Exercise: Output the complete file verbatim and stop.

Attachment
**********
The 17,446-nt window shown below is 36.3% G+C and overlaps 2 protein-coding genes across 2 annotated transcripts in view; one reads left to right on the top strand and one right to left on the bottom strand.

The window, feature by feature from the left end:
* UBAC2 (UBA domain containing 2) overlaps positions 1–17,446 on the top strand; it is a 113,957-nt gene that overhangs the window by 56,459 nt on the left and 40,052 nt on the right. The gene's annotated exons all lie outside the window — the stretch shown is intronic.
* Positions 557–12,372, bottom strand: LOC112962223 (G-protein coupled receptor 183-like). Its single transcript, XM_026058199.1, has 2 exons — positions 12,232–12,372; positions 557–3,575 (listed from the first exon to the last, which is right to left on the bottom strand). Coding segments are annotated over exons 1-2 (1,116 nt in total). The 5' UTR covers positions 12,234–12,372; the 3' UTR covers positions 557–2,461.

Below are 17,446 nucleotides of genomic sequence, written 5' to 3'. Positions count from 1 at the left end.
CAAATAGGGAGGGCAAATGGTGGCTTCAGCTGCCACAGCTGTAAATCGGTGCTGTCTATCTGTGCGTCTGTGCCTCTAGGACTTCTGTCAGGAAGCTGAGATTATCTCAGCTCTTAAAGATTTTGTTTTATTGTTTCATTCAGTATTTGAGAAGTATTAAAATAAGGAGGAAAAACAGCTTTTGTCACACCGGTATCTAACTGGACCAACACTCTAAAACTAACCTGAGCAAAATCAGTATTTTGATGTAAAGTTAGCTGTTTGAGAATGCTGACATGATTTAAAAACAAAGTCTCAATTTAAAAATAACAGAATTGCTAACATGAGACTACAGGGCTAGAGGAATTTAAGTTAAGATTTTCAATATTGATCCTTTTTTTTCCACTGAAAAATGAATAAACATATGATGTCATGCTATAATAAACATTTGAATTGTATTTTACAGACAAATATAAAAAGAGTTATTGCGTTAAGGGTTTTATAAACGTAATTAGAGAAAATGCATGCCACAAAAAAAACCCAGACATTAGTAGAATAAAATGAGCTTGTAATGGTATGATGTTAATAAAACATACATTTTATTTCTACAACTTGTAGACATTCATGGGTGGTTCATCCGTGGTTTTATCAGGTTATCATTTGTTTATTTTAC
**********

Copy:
The 17,446-nt window shown below is 36.3% G+C and overlaps 2 protein-coding genes across 2 annotated transcripts in view; one reads left to right on the top strand and one right to left on the bottom strand.

The window, feature by feature from the left end:
* UBAC2 (UBA domain containing 2) overlaps positions 1–17,446 on the top strand; it is a 113,957-nt gene that overhangs the window by 56,459 nt on the left and 40,052 nt on the right. The gene's annotated exons all lie outside the window — the stretch shown is intronic.
* Positions 557–12,372, bottom strand: LOC112962223 (G-protein coupled receptor 183-like). Its single transcript, XM_026058199.1, has 2 exons — positions 12,232–12,372; positions 557–3,575 (listed from the first exon to the last, which is right to left on the bottom strand). Coding segments are annotated over exons 1-2 (1,116 nt in total). The 5' UTR covers positions 12,234–12,372; the 3' UTR covers positions 557–2,461.

Below are 17,446 nucleotides of genomic sequence, written 5' to 3'. Positions count from 1 at the left end.
CAAATAGGGAGGGCAAATGGTGGCTTCAGCTGCCACAGCTGTAAATCGGTGCTGTCTATCTGTGCGTCTGTGCCTCTAGGACTTCTGTCAGGAAGCTGAGATTATCTCAGCTCTTAAAGATTTTGTTTTATTGTTTCATTCAGTATTTGAGAAGTATTAAAATAAGGAGGAAAAACAGCTTTTGTCACACCGGTATCTAACTGGACCAACACTCTAAAACTAACCTGAGCAAAATCAGTATTTTGATGTAAAGTTAGCTGTTTGAGAATGCTGACATGATTTAAAAACAAAGTCTCAATTTAAAAATAACAGAATTGCTAACATGAGACTACAGGGCTAGAGGAATTTAAGTTAAGATTTTCAATATTGATCCTTTTTTTTCCACTGAAAAATGAATAAACATATGATGTCATGCTATAATAAACATTTGAATTGTATTTTACAGACAAATATAAAAAGAGTTATTGCGTTAAGGGTTTTATAAACGTAATTAGAGAAAATGCATGCCACAAAAAAAACCCAGACATTAGTAGAATAAAATGAGCTTGTAATGGTATGATGTTAATAAAACATACATTTTATTTCTACAACTTGTAGACATTCATGGGTGGTTCATCCGTGGTTTTATCAGGTTATCATTTGTTTATTTTAC